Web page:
New York, NY, February 7, 2006—PEN American Center expressed alarm today that a Russian court has frozen all assets of the Russian PEN Center under allegations that the organization failed to pay land tax.  

Although officers of the Russian PEN Center appeared before the court with documentation demonstrating that the Center is a legal tenant of the property where it conducts business, and so is not liable for the tax on the land, the tax office refused to drop the charges. The Center is appealing the decision; meanwhile, its bank account has reportedly been frozen and it has received notice that its office equipment and furnishings may be seized.

The charges come amid a crackdown on non-governmental organizations (NGOs) in Russia, particularly those with an international component. In spite of strong opposition both within and outside Russia, President Vladimir Putin signed a law earlier this month that severely restricts the organizational and fundraising activities of NGOs.  This law is one of several that diminishes the ability of civil society organizations to function effectively in Russia.

In November, Russian PEN published a declaration sharply criticizing the proposed law regulating the work of NGOs. The declaration noted, “In the event that the Deputies should pass this law, the main blow will be felt not just by Russian human rights organizations, but also scientific, cultural and other humanitarian collectives which already are finding it hard to exist.”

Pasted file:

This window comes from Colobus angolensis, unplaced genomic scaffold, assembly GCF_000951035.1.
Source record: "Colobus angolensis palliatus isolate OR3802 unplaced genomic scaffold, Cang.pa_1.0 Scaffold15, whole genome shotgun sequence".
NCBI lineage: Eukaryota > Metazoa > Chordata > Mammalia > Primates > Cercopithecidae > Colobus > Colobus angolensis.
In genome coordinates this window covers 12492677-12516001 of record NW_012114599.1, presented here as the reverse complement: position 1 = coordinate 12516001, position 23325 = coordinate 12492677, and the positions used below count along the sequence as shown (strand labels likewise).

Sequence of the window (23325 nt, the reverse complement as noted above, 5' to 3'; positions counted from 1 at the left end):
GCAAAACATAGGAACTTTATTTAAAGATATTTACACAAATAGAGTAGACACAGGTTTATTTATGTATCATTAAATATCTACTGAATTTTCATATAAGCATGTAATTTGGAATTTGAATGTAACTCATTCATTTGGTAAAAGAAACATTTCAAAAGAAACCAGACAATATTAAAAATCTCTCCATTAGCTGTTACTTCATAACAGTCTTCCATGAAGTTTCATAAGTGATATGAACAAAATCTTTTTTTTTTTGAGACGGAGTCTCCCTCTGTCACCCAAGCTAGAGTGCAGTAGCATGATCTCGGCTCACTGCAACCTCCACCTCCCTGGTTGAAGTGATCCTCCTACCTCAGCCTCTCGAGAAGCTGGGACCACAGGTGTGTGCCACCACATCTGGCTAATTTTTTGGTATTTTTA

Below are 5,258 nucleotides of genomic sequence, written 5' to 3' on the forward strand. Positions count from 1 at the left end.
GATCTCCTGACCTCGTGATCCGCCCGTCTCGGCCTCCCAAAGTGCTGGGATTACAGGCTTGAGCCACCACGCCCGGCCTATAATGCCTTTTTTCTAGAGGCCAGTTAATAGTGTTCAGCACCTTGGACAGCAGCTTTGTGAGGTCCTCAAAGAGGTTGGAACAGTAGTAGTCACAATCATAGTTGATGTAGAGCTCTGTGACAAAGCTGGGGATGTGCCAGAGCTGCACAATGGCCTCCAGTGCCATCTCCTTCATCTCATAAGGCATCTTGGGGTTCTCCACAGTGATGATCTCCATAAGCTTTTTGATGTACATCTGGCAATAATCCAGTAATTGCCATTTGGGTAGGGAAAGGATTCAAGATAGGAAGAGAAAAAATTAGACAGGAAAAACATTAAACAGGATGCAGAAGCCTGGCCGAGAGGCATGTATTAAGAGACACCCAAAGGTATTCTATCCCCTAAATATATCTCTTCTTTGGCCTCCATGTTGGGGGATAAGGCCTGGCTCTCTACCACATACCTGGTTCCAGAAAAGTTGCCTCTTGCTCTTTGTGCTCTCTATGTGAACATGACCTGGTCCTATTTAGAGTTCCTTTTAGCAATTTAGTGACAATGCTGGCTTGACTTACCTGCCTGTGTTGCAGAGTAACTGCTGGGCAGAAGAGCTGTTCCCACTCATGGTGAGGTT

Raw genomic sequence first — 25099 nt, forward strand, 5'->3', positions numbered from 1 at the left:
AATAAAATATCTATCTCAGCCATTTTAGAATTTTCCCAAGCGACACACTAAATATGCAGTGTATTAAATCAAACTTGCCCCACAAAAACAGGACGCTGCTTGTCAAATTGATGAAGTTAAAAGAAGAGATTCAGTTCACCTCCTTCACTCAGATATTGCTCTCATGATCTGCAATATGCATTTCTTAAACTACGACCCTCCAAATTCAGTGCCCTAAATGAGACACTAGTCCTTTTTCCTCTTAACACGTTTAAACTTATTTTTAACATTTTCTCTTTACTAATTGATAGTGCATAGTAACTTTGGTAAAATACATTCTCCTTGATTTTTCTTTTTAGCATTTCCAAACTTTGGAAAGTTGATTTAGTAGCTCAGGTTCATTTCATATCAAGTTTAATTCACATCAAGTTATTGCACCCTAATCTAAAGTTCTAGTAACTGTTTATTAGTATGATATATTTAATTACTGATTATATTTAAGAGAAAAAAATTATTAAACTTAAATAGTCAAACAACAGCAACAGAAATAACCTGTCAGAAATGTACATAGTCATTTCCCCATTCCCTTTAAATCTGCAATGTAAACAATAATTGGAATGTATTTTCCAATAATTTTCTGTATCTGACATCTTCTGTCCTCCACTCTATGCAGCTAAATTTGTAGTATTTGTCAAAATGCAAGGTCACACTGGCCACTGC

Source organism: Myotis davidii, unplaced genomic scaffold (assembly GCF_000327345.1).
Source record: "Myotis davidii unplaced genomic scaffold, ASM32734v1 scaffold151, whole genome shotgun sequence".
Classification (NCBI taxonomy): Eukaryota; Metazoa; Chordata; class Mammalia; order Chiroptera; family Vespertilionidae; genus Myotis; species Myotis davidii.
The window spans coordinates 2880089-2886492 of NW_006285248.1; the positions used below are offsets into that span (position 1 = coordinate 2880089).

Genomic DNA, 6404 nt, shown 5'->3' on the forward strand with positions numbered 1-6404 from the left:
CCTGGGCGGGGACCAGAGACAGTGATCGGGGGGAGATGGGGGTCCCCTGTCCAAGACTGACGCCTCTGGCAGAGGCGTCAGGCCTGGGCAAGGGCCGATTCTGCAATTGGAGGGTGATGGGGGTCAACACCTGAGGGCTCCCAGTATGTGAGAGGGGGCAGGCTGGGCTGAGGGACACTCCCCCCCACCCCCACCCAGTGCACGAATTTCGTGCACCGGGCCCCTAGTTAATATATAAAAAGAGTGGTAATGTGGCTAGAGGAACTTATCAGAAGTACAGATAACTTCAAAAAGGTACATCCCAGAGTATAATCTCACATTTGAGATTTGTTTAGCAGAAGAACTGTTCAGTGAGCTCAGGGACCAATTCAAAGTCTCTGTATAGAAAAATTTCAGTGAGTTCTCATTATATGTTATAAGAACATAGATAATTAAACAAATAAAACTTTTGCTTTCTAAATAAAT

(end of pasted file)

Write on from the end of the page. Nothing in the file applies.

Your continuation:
With a membership of notable writers, including novelist Andrei Bitov and essayist Viktor Erofeyev, the Russian PEN Center was founded in May 1989 with key support from Arthur Miller, then President of International PEN, who died a year ago this week. Russian PEN has for fifteen years been a powerful advocate for freedom of expression in Russia and the former Soviet Union.

Salman Rushdie, President of PEN American Center, said the actions against the Russian PEN Center were suspiciously timed and certain to add to fears for freedom of expression and civil society in Russia.  “Russian PEN has been outspoken about new laws targeting non-governmental organizations in Russia, and now the center is fighting for its life. That is a message that is surely not lost on other organizations and the Russian people as a whole,” Rushdie added. 

“The development in Russia now is very bad,” said International PEN President Jiri Grusa. “The action against Russian PEN has the handwriting of the old Soviet system. I feel great sorrow for the Russian people.”

International Secretary of PEN Joanne Leedom-Ackerman noted, “The Director of Russian PEN Alexander Tkachenko and Russian PEN members have been courageous advocates for freedom of expression on behalf of writers in Russia and throughout the world. PEN members around the globe are deeply disturbed by the threat to NGOs and by the decision to close Russian PEN. We call on the government to ensure that the international human rights standards to which it has committed itself are fully respected.”

International PEN, the worldwide writers’ organization, was founded in 1921 by, among others, John Galsworthy and H. G. Wells, its first and second International Presidents, with a mission to promote intellectual and artistic interchange among writers and to defend freedom of expression.

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